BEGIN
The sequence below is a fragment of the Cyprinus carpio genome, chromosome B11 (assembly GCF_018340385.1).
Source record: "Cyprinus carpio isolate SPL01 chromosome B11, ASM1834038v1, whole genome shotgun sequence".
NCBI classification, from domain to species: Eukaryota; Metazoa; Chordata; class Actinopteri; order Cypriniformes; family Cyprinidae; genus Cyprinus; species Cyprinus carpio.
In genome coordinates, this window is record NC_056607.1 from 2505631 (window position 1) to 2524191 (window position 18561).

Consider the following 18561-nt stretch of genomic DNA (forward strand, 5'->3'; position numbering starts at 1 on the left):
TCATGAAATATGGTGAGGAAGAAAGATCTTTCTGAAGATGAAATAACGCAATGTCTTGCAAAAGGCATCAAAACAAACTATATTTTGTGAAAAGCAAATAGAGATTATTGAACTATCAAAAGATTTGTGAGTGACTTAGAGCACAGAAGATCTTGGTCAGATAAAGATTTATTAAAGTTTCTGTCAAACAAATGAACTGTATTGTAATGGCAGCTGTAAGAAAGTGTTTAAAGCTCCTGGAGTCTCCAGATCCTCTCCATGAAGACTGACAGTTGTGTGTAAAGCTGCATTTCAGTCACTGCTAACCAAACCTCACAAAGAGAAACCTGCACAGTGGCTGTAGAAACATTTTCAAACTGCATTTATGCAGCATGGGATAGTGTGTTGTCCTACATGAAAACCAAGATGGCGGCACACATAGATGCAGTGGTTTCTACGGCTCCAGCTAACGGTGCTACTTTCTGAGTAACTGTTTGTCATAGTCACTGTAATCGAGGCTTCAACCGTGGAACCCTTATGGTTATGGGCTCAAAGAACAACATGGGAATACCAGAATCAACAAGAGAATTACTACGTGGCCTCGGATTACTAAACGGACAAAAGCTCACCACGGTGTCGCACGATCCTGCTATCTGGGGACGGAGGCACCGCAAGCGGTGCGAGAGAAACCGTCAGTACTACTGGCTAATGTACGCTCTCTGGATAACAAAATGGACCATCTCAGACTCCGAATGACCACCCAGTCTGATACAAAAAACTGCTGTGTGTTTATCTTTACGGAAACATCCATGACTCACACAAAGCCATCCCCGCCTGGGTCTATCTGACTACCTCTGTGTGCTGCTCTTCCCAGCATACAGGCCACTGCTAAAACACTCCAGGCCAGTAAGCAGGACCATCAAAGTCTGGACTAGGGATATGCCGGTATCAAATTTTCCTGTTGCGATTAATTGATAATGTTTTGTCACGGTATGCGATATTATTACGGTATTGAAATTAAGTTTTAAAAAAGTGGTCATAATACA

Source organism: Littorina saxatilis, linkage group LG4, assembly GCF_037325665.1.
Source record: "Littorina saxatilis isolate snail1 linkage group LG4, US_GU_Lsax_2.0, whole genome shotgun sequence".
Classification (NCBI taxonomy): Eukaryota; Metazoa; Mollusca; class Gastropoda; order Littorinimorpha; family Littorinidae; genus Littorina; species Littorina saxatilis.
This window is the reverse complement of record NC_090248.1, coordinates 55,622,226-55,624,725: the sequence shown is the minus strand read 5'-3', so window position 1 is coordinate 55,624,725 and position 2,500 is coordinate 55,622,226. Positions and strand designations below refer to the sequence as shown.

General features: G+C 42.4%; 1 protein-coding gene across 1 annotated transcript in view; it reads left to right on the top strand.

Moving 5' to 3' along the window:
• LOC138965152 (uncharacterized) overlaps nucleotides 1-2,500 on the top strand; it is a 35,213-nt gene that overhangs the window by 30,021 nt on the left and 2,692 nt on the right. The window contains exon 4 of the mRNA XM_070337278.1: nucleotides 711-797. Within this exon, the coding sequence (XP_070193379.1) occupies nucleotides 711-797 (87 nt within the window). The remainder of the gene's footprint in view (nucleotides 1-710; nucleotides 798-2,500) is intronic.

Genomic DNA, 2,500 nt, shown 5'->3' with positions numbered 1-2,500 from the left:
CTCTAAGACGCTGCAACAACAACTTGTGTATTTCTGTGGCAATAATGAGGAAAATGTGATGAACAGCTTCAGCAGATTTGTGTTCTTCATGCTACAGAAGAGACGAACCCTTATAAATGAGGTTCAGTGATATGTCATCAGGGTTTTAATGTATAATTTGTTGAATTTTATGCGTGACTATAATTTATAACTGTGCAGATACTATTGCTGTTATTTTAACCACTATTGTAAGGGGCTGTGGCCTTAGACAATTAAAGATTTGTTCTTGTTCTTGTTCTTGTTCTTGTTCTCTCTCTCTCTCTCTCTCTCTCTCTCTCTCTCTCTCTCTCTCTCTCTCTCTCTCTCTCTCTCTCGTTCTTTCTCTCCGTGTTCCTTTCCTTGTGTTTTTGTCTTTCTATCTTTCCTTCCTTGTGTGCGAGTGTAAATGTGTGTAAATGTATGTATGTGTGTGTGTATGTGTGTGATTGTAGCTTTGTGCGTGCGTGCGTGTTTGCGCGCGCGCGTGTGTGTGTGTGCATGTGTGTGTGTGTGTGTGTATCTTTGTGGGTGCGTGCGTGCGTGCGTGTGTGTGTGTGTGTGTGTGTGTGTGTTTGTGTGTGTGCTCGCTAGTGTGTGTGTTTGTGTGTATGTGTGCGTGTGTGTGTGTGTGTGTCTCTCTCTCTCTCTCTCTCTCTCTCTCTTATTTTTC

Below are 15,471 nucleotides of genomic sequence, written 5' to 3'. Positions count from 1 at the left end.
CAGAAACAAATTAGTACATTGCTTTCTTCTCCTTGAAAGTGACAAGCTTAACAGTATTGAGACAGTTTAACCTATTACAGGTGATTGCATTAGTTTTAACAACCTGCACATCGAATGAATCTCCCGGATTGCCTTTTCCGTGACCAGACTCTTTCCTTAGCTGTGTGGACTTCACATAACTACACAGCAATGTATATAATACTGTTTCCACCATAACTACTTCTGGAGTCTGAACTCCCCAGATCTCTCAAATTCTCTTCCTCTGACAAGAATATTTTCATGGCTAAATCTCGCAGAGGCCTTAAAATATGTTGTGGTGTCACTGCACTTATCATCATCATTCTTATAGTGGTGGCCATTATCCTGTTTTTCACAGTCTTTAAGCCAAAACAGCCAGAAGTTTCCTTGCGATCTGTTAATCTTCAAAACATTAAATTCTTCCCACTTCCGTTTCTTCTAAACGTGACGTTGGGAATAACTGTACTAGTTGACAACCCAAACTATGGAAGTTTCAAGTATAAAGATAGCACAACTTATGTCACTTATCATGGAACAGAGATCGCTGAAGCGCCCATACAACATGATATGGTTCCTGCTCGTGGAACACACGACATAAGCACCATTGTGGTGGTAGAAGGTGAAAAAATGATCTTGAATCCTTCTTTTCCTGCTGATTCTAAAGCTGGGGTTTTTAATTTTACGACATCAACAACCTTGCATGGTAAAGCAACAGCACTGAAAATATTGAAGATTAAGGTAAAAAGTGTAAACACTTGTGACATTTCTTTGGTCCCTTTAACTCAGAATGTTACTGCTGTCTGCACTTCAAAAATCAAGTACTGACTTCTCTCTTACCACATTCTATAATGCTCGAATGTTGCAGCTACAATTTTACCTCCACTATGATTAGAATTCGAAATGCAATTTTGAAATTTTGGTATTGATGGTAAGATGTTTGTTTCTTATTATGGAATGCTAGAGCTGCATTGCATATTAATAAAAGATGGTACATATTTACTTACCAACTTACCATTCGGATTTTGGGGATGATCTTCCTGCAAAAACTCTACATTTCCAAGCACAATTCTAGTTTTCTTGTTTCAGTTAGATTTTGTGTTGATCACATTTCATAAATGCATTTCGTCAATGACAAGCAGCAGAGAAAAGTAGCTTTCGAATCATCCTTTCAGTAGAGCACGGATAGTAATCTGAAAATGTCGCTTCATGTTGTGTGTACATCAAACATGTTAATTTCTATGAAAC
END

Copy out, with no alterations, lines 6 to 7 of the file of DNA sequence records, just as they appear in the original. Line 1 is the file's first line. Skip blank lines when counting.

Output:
TCATGAAATATGGTGAGGAAGAAAGATCTTTCTGAAGATGAAATAACGCAATGTCTTGCAAAAGGCATCAAAACAAACTATATTTTGTGAAAAGCAAATAGAGATTATTGAACTATCAAAAGATTTGTGAGTGACTTAGAGCACAGAAGATCTTGGTCAGATAAAGATTTATTAAAGTTTCTGTCAAACAAATGAACTGTATTGTAATGGCAGCTGTAAGAAAGTGTTTAAAGCTCCTGGAGTCTCCAGATCCTCTCCATGAAGACTGACAGTTGTGTGTAAAGCTGCATTTCAGTCACTGCTAACCAAACCTCACAAAGAGAAACCTGCACAGTGGCTGTAGAAACATTTTCAAACTGCATTTATGCAGCATGGGATAGTGTGTTGTCCTACATGAAAACCAAGATGGCGGCACACATAGATGCAGTGGTTTCTACGGCTCCAGCTAACGGTGCTACTTTCTGAGTAACTGTTTGTCATAGTCACTGTAATCGAGGCTTCAACCGTGGAACCCTTATGGTTATGGGCTCAAAGAACAACATGGGAATACCAGAATCAACAAGAGAATTACTACGTGGCCTCGGATTACTAAACGGACAAAAGCTCACCACGGTGTCGCACGATCCTGCTATCTGGGGACGGAGGCACCGCAAGCGGTGCGAGAGAAACCGTCAGTACTACTGGCTAATGTACGCTCTCTGGATAACAAAATGGACCATCTCAGACTCCGAATGACCACCCAGTCTGATACAAAAAACTGCTGTGTGTTTATCTTTACGGAAACATCCATGACTCACACAAAGCCATCCCCGCCTGGGTCTATCTGACTACCTCTGTGTGCTGCTCTTCCCAGCATACAGGCCACTGCTAAAACACTCCAGGCCAGTAAGCAGGACCATCAAAGTCTGGACTAGGGATATGCCGGTATCAAATTTTCCTGTTGCGATTAATTGATAATGTTTTGTCACGGTATGCGATATTATTACGGTATTGAAATTAAGTTTTAAAAAAGTGGTCATAATACA

Source organism: Littorina saxatilis, linkage group LG4, assembly GCF_037325665.1.